The Category 3 hurricane delta moves towards the Cancun region of Mexico

CANCUN, Mexico (AP) – Hurricane Delta is a slightly weaker, but still dangerous Category 3 hurricane, a potential south of Kankun Resort with a speed of 120 mph (195 kilometers per hour) toward Mexico’s Yucatan Peninsula. For landfall began before Wednesday morning.

Quintana Ruo Gov. Carlos Joaquin said the state government made preparations, but warned residents and tourists that “it is a strong, powerful storm,” although he considered it a good sign that the delta had weakened late Tuesday. He said that since Hurricane Wilma in 2005, there had not been a storm in this area.

The Delta accelerated to 80 mph in just 24 hours, at a speed of 60 mph at 2 pm EDT Monday to 2 pm EDT on Tuesday at 140 mph. Its upper winds rose to a speed of 145 mph (230 kilometers per hour) before weakening late Tuesday night as it took off in the Yucatan.

Forecasters warned that it is still a highly dangerous storm despite being vulnerable, saying that it is a life-threatening storm, with large and dangerous waves as well as water levels 9 to 13 feet (2.7 to 4 m). .

The delta was centered about 80 miles (130 kilometers) from Kozumal in the wee hours of Wednesday and was moving west-northwest at 16 mph (26 mph).

Thousands of Quintana Row residents and tourists await the storm in dozens of government shelters. By 7 pm everyone was ordered to take to the streets

Evacuations of lowlands, islands and coastline expanded during Tuesday as the delta exploded warm Caribbean waters into a major storm. Most of the hotel area in Cancun was cleaned as guests were housed in inland shelters. In Cancun alone, the government opened 160 shelters.

Some 300 guests and about 200 employees were taken from the Fiesta Americana Condesa Hotel to the Technological Institute of Cancun campus. Wearing all masks, they spread on thin mattresses in a classroom building and tried to comfort workers in the windows of the building in a light rain. Some played cards or watched videos on their phones, while some called relatives.

Sean Sims, a tourist from Dallas, said, “The hotel did a great job of ensuring that we were provided to ensure that we were safe here at this location, so we have no worries.” Shelter with his wife, Rashonda Cooper, and their sons, 7-year-old Liam and 4-year-old Easton.

“This is my first (storm) experience, but I see that these people have a plan and they know what they are doing,” Sims said.

State tourism officials said that more than 40,000 tourists were in Quintana Row, who would normally be there. The delta damage comes on top of an epidemic-induced lockdown that has devastated the state’s tourism industry.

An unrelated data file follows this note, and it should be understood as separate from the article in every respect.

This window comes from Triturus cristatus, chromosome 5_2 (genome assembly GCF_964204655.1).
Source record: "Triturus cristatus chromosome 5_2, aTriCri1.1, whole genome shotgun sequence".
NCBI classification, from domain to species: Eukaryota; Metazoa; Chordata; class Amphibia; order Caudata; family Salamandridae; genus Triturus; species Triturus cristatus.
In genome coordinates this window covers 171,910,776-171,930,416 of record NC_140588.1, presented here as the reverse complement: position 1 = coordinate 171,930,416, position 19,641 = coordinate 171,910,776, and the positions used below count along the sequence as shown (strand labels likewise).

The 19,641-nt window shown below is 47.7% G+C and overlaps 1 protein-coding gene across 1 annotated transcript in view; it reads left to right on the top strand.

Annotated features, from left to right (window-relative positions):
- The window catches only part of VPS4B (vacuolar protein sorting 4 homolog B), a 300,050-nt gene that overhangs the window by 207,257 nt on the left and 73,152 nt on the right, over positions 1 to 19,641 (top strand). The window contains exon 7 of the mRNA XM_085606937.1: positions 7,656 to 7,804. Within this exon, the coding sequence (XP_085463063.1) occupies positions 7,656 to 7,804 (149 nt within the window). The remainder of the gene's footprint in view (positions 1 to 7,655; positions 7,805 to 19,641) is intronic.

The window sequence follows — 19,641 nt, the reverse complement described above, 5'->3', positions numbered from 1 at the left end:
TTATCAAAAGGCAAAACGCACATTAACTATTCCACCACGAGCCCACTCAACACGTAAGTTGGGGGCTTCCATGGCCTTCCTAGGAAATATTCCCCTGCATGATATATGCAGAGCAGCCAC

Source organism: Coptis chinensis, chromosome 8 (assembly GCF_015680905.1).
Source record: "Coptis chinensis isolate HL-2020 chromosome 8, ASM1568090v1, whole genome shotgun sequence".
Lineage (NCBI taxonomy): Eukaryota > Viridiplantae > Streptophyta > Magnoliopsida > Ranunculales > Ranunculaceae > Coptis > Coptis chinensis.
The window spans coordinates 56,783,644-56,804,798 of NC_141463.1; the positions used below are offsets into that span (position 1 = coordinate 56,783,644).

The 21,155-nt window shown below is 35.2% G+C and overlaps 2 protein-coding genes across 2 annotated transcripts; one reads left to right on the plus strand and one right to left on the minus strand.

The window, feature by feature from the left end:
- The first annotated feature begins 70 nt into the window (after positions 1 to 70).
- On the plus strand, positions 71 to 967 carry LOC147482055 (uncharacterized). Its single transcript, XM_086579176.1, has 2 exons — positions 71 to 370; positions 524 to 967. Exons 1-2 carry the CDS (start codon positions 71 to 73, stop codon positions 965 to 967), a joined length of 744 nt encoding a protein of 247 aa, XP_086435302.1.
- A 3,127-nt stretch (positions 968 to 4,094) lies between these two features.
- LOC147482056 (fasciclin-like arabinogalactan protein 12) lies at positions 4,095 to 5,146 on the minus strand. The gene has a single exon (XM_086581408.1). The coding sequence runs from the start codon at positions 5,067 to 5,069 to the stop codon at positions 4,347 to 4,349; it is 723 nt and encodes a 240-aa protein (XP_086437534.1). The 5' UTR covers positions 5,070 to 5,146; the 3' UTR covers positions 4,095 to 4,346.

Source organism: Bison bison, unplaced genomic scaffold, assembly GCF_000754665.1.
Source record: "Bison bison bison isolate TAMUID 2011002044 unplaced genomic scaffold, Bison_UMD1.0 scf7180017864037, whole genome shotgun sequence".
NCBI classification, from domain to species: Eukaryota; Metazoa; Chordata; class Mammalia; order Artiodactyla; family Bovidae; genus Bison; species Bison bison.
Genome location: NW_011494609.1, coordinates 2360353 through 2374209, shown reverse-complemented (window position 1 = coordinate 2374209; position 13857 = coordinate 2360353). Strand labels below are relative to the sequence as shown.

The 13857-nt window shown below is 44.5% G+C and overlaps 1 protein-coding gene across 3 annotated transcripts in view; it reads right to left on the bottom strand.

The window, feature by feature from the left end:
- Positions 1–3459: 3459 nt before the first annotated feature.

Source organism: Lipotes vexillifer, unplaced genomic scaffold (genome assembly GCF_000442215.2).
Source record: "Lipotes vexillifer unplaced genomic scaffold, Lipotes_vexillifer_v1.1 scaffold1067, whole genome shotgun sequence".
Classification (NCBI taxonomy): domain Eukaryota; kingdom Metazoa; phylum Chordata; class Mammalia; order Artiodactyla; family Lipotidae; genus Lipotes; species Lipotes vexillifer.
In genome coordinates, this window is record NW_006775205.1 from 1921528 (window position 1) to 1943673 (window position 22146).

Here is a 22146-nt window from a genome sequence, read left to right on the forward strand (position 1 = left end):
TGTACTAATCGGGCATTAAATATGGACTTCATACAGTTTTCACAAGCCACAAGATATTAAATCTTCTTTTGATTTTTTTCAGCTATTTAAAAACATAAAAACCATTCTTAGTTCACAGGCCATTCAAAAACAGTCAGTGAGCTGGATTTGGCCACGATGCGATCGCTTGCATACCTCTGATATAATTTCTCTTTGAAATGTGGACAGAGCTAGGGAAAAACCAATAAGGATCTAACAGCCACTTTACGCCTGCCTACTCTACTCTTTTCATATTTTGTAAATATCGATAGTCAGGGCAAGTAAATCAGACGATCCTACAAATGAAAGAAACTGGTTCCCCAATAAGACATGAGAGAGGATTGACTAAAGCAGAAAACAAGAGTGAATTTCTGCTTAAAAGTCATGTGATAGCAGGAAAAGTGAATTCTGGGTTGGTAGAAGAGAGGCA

At the Cancun Convention Center, 400 tourists from hotels and rental properties bunk for the night.

“We hope that we are definitely safer in this place,” said Quintana Ruo Tourism Secretary Marisol Venegas. “This is a structure in which other storms have occurred.”

The delta was projected to spend several hours fading the Yucatan Peninsula before moving into the Gulf of Mexico and strengthening again before a strike on the US Gulf Coast later in the week.

Louisiana Village. John Bel Edwards said the Delta was expected to land there on Friday night or Saturday morning and that the entire state is in a potential path of the storm. State and local officials in coastal areas were carrying out levies, sandbagging and other security measures.

Louisiana is still recovering from Hurricane Laura, which devastated the southwestern region when it roared ash as a Category 4 hurricane in August. More than 6,600 Laura evacuees in hotels around the state remain in New Orleans, mainly because their homes have suffered too much to return.

Mexico placed its naval commander in charge of the federal response. President Andrés Manuel López Obredor said Tuesday that 5,000 federal troops and emergency personnel are being made available in Quintana Row to assist with the storm effort.

Local and state officials urged residents to visit the shelters.

Juan Carlos Avila arrives at the Technological Institute of Cancun shelter with his seven-month pregnant wife, Joslenne, and their 3-year-old son, Alexander. He said that the employees have made him comfortable and seem well prepared.

The family, living in Miami, was in Cancun for a week and was already undergoing tropical storm gamma, which soaked the area over the weekend.

“We practically live in storms during our stay here in Cancun,” Avila said.


Associated Press writers Gabriel Alcocer in Cancun and Melinda Deslate in Baton Rouge, La. Contributed to this report.


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